How Cat 1 and Cat M1 Are Replacing 2G and 3G Cellular Networks

InHand Networks IR912 LTE RouterInHand Networks IR912 LTE Cellular Router

Sure, Internet of Things (IoT) is great. It’s easy to see the potential benefits of data mining and better analytics. None of that makes it easy to implement. IoT networks tend to be large in both size and throughput, and it presents plenty of challenges from the design standpoint. One of those challenges is incorporating older equipment into IoT networks without spending a fortune. For a while, 2G and 3G worked well for many networks, but major carriers are phasing them out. LTE Category 1 (Cat 1) is a replacement for legacy 2G and 3G. Cat M1 and NB1 are not far behind. These new, low-bandwidth technologies help many IoT networks expand capacity for surprisingly little money.

Cat 1 Basics

Cat 1 is an LTE communication standard designed for the express aim of servicing IoT applications. It scales down bandwidth and communication demand to save power and cost for large-scale or long-range IoT systems. This is achieved first and foremost with impressively smaller bandwidth. Cat 1 applications function on 20 MHz of total bandwidth. Even on this scale, it supports 10 Mbps downloads and 5 Mbps uploads. While this isn’t ideal for all applications, many IoT networks operate flawlessly at these data rates.

By reducing bandwidth and data strain, Cat 1 designs enable devices to communicate in straightforward terms with low power requirements. A Cat 1 network handles far more end-points than a traditional LTE network with the same amount of bandwidth.  And, it saves on overall costs. Smaller batteries, fewer antennas, and less total traffic all contribute to the savings.

Cat 1 Use Cases

With the opportunity to cut resources for IoT projects that don’t need them, Cat 1 is best suited to specific applications. Such applications require consistent data streams but don’t push the envelope of upload and download demand. Video streams and telemetry that don’t function on ultra-high definition are good examples. Cat 1 easily supports kiosk networks, long-range video surveillance, cellular gateways, and vehicle telematics.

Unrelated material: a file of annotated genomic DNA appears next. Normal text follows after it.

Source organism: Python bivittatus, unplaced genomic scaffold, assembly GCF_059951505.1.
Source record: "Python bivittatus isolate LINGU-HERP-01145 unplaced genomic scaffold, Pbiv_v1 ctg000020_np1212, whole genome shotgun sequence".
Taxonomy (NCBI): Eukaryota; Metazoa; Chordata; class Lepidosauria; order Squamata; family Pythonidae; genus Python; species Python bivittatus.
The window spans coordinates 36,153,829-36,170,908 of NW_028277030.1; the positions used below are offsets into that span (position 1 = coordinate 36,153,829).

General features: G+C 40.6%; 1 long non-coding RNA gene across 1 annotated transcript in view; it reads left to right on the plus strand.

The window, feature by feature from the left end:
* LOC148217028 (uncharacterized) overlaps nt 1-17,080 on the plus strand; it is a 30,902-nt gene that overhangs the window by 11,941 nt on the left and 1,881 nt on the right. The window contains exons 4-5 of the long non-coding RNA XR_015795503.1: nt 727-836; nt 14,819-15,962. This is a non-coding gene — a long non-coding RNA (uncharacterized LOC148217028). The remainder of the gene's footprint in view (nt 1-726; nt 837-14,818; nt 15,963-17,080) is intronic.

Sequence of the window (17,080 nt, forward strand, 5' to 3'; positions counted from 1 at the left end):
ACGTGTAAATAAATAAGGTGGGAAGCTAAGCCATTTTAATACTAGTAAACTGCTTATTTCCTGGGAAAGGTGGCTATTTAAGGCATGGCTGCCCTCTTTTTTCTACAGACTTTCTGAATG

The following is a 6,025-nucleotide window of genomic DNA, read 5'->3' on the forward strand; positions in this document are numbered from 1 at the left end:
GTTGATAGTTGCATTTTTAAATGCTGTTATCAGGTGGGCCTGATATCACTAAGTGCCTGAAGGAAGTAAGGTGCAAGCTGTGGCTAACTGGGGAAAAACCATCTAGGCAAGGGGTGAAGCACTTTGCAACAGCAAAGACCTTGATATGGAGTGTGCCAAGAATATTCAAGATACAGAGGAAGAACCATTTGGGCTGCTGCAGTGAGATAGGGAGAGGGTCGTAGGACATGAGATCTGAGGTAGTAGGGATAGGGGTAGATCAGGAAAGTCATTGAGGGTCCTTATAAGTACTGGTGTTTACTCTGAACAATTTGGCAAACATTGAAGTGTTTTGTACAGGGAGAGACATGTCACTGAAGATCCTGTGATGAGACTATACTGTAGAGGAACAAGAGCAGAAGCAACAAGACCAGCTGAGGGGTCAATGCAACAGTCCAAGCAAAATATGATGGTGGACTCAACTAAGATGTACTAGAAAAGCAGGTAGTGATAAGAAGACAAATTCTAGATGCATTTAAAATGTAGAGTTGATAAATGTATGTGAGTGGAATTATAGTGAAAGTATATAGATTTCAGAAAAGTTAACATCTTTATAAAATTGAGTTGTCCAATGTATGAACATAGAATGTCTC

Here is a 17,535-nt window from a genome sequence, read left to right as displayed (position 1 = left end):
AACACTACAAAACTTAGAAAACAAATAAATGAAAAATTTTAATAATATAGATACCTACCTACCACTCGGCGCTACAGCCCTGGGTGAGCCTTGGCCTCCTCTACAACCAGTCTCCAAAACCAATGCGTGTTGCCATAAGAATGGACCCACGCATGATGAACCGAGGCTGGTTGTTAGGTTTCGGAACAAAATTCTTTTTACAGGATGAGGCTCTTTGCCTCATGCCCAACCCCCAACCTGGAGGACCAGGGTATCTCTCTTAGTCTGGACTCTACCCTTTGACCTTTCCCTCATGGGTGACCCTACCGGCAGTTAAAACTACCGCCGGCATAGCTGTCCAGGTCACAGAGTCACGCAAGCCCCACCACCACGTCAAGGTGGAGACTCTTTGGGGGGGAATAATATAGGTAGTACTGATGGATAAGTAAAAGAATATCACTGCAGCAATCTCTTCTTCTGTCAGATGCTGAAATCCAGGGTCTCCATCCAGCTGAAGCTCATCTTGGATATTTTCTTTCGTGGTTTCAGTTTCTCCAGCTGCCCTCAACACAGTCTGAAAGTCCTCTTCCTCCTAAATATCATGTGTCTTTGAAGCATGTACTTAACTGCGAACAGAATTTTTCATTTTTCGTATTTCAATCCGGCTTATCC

You can better see the potential of Cat 1 networks by looking at existing devices. The InRouter615-S from InHand Networks is a 4G LTE router that supports Cat 1 applications. It offers full duplexing, VPN, data security, and fault tolerance protocols. It’s a modern router equipped with Wi-Fi, Serial, Ethernet, digital I/O, and LTE communications. It’s an easy way to bring legacy devices into the LTE fold without further hardware.

Cat M1

If you take the downscaling concept of Cat 1 networking and push it to the extreme, you arrive at Cat M1. The design philosophy behind Cat M1 is all about minimalism. Cat M1 networks operate on 1.4 MHz of bandwidth and support maximum upload and download speeds of 1 Mbps. Cat M1 is capable of full and half-duplexing, and the half-duplex data streams will lower data rates below 1 Mbps up and down. You can already imagine how downscaling will cut cost and power consumption.  But, what is impressive is Cat M1 does not sacrifice range or data integrity. The theoretical maximum range of Cat M1 communication is 62 miles. However, that’s a theoretical maximum range and NOT a guaranteed practical range.  Note that Cat M1 is not yet widely available from cellular providers. The protocol is standardized, so equipment like the InRouter615 is already primed to support Cat M1 fully.  However, the data rate might not be available in all areas for some time.